the classic sets of intervals are 2x20min at ftp, 4x8min at 105%ftp, 5x5min at 110%ftp and 6x3min at 120%ftp. there are also very short and sharp intervals for sprinting, but i don't think they are required for general riding (i.e. not racing). without the power meter it's impossible to gauge the level of exertion consistently and accurately, but doing the above intervals even by feel will be beneficial (although nowhere near as effective as on a smart trainer etc.).

I don't have a power meter, but do have a hrm. Could the above be adapted based on heart rate?

J
--
Beer, bikes, and backpacking
http://b.42q.eu/

Re: Beginners intervals
« Reply #3 on: April 07, 2018, 04:44:25 pm »
Yes.

No need to be over precise, you aren't training for Le Tour, you just want to get a bit fitter, and you will get adaptions from any efforts you put in. You can either estimate your max HR (220-AGE) or find a way of reaching it (long steep hill go flat out until you blow).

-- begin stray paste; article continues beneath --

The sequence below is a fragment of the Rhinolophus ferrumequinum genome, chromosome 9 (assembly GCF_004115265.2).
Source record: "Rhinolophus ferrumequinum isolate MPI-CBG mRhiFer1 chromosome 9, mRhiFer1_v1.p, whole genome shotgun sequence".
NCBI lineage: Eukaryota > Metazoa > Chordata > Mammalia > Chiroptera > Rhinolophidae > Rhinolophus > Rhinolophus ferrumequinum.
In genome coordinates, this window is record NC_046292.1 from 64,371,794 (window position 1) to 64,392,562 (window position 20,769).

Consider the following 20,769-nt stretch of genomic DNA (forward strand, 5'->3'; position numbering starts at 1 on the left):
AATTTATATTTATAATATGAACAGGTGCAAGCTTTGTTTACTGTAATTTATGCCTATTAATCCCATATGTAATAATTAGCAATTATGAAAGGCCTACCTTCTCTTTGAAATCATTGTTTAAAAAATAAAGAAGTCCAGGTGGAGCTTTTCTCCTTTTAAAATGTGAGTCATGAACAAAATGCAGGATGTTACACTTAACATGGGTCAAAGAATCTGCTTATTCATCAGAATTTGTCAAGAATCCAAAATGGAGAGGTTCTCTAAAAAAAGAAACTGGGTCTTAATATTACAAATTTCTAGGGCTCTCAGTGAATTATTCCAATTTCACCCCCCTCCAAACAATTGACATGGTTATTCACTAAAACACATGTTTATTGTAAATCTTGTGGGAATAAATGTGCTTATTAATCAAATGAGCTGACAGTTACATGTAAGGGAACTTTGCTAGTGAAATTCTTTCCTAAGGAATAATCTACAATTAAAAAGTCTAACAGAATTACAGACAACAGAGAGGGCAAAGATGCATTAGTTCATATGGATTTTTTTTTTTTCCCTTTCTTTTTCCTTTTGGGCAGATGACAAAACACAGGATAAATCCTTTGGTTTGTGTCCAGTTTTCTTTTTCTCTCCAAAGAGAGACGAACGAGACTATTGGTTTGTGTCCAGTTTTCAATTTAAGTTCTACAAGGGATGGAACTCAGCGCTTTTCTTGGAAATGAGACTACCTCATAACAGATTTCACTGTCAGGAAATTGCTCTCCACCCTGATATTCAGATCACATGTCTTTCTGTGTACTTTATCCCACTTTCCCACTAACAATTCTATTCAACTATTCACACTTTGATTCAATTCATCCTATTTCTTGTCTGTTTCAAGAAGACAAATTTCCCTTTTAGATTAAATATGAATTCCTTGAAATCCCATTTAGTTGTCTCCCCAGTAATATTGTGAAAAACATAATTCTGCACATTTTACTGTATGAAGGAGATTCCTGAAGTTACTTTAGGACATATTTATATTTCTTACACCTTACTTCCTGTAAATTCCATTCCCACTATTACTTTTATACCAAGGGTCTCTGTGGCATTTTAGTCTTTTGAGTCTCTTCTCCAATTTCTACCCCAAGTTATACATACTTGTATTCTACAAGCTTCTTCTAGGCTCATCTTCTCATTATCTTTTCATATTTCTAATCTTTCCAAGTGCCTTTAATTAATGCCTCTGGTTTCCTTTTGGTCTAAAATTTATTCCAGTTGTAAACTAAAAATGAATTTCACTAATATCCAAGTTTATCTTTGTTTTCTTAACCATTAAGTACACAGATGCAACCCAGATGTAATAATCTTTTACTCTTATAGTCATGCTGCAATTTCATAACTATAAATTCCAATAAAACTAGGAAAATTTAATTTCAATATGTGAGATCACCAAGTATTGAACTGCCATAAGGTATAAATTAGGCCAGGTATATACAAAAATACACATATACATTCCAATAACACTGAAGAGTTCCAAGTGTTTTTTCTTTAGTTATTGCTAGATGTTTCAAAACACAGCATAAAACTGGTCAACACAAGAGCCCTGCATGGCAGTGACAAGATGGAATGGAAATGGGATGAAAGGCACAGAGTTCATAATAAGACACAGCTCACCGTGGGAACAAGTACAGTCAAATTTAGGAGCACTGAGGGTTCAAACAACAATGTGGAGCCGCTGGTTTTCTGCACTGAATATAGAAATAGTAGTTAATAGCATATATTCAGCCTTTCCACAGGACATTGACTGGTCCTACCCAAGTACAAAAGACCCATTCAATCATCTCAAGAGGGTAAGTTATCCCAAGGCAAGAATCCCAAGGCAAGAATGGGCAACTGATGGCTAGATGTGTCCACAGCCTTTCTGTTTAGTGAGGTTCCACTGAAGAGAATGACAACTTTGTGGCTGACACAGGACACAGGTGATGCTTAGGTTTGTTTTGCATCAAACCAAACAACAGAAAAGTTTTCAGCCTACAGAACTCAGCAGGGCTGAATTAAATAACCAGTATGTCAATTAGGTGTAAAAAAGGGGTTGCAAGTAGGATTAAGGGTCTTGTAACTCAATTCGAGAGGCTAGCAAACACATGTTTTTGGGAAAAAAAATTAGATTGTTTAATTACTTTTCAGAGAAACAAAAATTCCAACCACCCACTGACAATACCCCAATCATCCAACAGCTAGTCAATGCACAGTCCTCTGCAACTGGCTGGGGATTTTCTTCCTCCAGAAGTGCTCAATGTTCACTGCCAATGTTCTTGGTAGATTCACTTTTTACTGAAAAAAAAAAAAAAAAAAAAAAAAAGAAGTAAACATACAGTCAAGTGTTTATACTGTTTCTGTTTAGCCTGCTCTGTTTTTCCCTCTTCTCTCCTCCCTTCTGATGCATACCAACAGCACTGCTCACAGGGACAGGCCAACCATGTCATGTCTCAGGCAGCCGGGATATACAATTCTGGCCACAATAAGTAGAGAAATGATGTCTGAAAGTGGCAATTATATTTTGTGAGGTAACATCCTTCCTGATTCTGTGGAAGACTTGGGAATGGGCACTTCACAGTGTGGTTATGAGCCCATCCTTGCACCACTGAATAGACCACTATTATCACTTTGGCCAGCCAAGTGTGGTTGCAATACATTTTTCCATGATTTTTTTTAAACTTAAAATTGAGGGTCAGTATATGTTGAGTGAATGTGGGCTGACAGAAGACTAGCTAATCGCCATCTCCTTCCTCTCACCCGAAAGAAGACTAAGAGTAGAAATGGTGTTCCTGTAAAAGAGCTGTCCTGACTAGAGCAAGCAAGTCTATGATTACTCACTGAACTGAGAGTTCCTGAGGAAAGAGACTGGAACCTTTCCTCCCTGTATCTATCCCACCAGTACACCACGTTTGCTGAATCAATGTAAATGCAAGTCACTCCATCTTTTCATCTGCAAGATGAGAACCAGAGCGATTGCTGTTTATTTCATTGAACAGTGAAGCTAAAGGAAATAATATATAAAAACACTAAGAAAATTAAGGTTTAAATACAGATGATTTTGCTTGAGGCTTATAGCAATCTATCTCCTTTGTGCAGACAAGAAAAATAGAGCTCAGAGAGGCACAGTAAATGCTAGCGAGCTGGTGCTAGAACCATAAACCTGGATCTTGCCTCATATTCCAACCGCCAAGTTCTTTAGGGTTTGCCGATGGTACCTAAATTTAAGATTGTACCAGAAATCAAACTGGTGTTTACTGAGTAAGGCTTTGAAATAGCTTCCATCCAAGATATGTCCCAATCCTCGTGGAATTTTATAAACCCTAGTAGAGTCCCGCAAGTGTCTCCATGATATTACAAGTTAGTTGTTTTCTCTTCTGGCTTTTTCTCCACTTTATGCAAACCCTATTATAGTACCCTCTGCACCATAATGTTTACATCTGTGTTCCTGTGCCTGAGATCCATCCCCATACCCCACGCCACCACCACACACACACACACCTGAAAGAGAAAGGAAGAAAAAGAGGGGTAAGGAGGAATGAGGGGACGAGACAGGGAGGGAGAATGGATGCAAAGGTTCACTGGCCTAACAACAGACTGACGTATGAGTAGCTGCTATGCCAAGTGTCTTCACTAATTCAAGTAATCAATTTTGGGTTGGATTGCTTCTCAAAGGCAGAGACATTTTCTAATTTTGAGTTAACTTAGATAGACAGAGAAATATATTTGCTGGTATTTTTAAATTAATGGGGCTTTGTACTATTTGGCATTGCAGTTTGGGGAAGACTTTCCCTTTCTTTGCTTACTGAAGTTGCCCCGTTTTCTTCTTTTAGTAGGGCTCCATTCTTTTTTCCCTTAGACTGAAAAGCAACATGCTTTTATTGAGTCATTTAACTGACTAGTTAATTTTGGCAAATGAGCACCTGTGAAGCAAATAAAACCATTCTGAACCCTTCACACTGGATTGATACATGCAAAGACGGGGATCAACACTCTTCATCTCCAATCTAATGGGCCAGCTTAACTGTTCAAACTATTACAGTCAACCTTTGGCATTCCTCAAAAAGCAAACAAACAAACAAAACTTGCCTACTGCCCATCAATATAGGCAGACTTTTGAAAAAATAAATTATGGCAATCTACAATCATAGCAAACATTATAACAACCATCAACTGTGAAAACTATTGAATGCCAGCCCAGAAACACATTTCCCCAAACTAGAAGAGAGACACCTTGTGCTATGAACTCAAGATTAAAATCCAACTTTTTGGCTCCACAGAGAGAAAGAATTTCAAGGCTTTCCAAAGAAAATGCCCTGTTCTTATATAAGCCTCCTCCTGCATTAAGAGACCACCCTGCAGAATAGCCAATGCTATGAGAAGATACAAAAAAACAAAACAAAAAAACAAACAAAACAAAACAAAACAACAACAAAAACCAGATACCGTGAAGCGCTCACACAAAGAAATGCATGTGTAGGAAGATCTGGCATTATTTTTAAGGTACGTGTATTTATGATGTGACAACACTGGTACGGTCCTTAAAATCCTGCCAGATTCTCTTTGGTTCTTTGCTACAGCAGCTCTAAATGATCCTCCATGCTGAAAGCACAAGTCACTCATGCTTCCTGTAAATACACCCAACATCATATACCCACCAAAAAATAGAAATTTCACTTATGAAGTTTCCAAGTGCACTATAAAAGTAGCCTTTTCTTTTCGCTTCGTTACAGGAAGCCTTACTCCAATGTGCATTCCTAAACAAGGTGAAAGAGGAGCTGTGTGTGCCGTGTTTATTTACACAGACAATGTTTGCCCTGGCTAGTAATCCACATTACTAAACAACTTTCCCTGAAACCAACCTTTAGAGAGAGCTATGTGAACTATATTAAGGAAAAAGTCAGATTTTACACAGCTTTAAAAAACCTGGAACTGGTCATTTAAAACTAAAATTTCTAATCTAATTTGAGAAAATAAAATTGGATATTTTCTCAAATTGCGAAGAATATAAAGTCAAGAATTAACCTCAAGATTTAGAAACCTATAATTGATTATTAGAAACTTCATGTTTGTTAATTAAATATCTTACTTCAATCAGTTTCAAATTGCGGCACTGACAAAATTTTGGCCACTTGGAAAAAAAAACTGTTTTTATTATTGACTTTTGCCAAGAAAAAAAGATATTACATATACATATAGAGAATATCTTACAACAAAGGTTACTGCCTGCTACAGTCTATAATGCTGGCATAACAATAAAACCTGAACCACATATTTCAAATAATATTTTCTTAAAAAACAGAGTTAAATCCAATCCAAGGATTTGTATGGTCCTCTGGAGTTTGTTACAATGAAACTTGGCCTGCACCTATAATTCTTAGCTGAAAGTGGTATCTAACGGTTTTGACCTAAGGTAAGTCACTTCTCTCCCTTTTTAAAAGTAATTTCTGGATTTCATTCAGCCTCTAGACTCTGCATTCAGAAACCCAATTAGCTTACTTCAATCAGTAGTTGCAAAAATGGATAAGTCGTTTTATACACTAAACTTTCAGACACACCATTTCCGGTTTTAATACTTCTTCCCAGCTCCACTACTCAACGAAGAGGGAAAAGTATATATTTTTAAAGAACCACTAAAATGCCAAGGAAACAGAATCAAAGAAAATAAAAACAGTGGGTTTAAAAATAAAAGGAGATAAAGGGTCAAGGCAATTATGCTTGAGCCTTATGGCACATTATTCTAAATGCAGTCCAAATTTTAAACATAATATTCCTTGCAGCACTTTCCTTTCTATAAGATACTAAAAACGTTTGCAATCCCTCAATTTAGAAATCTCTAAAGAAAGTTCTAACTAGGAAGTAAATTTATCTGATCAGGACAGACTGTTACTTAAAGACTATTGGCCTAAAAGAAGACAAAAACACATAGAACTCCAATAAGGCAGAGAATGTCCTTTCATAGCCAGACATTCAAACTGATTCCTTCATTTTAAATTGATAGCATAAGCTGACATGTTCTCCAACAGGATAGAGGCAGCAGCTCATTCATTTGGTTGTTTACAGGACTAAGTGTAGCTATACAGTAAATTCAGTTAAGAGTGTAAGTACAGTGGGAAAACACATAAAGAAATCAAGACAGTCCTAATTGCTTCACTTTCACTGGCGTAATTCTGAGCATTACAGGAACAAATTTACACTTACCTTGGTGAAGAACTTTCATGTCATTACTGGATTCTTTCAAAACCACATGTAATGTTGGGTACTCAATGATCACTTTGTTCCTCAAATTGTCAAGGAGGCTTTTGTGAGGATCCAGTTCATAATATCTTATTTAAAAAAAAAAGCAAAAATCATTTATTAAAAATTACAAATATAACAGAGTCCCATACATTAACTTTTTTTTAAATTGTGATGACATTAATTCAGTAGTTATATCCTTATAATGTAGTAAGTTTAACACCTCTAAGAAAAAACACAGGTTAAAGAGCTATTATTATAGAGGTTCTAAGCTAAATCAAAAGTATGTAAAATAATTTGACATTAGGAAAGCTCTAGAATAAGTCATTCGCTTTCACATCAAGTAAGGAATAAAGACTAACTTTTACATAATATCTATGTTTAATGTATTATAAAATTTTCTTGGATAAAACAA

Then use this (right hand % max hr column).



Essentially, you'll probably find you aren't working as hard as you think you are, initially.

Ideally you'll have done a lot of base Z2 miles  and if so you'll benefit from z5 &6 efforts with recovery in between. Just one session a week is enough, and If you really go for it make sure you take it easy the next day. Fitness improvements happen when you ARENT riding.

quixoticgeek

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Re: Beginners intervals
« Reply #4 on: April 07, 2018, 04:55:44 pm »
Yes.